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Bishop's Homily for the Red Mass

January 17, 2023

(Cathedral Basilica of Our Lady of Peace [Speaker: Robert Van Tassel, CEO of Catholic Charities Hawaii])

I wish I could be a millionaire. I wish I could fly without an airplane. I wish that there will soon be peace in the world and justice for all. As we gather today, we are not here to engage in wishful thinking, in fantasies that may or may not come true. We are here to engage in something much more profound than wishing: hope. Yes, there is a certain bit of wishful thinking in hope, because we only hope for what is not yet seen or accomplished. If it is already a concrete reality, there is really no need for hope about it – certainly thanksgiving for the good things that we have been given, but not precisely hope.

The symbol of hope is the anchor, and this shows us that, while it deals with a yet-unaccomplished future, it is anchored firmly on something that keeps it from floating away in fantasy. And we are gathered here at this Red Mass precisely because we believe that anchor is Jesus Christ himself and all he has accomplished. If we have only our own ideas or ideologies, we are likely to fly off into whimsical fantasies. But if we are anchored in the law of God, who made us, knows us, and loves us, then there is great reason for hope.

We honor our lawmakers and those who must execute or judge the laws. But unless the laws we make and live out are anchored in the reality of God, who made the world and knows it through and through, we are bound to fly off and ultimately create more chaos than community, more ideology than human striving for what is true, good, and beautiful. This is why the anchor of faith, expressed in our prayer is essential for the good of our community.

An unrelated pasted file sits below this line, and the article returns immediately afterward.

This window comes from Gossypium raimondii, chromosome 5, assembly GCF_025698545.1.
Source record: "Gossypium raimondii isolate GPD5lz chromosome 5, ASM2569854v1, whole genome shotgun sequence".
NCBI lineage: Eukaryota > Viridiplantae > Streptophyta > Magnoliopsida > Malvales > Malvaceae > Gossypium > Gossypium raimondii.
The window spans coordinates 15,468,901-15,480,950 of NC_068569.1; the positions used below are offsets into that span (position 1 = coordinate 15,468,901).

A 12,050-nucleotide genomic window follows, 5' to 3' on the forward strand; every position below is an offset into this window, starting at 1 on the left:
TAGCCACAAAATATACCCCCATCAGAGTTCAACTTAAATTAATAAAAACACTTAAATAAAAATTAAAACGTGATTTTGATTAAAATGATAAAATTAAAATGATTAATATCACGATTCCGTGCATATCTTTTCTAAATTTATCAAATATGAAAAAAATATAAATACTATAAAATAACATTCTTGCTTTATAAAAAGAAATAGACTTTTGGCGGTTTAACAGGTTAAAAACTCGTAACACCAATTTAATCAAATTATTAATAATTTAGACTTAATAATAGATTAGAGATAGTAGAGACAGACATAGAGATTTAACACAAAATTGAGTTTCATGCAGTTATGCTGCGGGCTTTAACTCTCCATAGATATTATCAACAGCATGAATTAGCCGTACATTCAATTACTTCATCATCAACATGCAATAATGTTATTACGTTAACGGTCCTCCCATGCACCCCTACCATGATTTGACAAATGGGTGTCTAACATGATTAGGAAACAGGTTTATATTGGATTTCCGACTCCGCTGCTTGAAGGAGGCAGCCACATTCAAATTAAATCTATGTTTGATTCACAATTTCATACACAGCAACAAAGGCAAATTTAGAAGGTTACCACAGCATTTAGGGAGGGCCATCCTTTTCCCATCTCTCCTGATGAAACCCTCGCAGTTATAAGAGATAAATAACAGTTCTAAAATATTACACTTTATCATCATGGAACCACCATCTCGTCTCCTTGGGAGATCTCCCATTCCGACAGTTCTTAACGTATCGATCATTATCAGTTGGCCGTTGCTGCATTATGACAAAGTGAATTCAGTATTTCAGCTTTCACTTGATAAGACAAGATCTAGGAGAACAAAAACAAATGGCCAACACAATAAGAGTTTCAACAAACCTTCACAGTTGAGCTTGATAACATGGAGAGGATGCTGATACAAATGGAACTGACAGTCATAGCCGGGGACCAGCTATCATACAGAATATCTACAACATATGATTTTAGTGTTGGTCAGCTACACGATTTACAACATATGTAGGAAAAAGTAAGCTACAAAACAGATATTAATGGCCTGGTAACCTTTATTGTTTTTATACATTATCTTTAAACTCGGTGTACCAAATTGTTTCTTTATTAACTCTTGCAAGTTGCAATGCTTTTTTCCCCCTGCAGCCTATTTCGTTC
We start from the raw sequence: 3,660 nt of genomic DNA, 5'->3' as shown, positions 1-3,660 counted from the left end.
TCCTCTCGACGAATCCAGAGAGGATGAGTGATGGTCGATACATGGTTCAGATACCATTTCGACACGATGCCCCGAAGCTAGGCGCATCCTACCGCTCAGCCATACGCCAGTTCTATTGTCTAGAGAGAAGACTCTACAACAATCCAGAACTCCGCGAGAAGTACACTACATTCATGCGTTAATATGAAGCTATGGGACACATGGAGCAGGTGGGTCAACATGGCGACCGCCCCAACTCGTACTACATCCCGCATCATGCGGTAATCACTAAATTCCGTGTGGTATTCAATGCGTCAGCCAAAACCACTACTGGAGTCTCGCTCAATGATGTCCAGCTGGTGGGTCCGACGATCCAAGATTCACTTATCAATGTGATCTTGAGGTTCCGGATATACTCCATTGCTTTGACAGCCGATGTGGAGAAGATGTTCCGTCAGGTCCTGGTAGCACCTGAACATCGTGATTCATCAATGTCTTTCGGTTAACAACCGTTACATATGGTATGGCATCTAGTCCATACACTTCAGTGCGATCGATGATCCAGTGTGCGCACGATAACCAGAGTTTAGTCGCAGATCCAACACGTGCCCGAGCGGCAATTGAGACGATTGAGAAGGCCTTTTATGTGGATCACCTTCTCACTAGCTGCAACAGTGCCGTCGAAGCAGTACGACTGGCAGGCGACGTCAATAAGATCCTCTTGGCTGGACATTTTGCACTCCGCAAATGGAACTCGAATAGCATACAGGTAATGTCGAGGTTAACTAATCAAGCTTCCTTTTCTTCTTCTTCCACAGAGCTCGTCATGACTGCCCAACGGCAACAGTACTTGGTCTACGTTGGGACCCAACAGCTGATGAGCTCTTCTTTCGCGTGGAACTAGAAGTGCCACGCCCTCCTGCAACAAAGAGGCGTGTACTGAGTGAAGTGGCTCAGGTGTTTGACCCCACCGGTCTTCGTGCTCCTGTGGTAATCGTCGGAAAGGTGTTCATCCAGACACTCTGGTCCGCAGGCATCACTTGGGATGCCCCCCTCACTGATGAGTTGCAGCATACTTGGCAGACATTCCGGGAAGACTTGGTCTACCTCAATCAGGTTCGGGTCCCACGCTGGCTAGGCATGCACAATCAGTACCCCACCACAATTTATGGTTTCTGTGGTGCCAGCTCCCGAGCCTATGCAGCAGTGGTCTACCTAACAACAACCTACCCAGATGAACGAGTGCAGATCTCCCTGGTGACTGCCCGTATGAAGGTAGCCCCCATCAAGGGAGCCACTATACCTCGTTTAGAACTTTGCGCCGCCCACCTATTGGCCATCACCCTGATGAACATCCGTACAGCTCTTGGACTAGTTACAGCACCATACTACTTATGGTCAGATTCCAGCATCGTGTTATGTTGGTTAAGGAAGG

In the Gospel we see that John the Baptist hoped that Jesus was the long-awaited Messiah, so he sent messengers from jail, where he has been confined because a tyrant chose his own law over the law of God. Jesus answers by pointing to what has already been accomplished and points out that hope has indeed been fulfilled.

After Communion today, we will have a reflection for the CEO of Catholic Charities Hawaii. It is our deepest hope that everyone in our community will live in dignity and not be robbed of that dignity by debilitating poverty. It is our hope that migrants and refugees be welcomed, even as our own ancestors were welcomed when they were migrants and refugees. It is our hope that people who deal with depression, domestic violence, or sex trafficking will be liberated. And there is good reason for our hope, because Catholic Charities Hawaii – and many other agencies – has accomplished so much already in bringing hope into people’s lives, a hope anchored in our faith in Jesus Christ. It is our hope that our churches and other social service agencies will work hand in hand with our government, not to fantasize about a world that will never be without our vision and efforts, but to anchor our vision and efforts in the hope that Jesus himself gives us.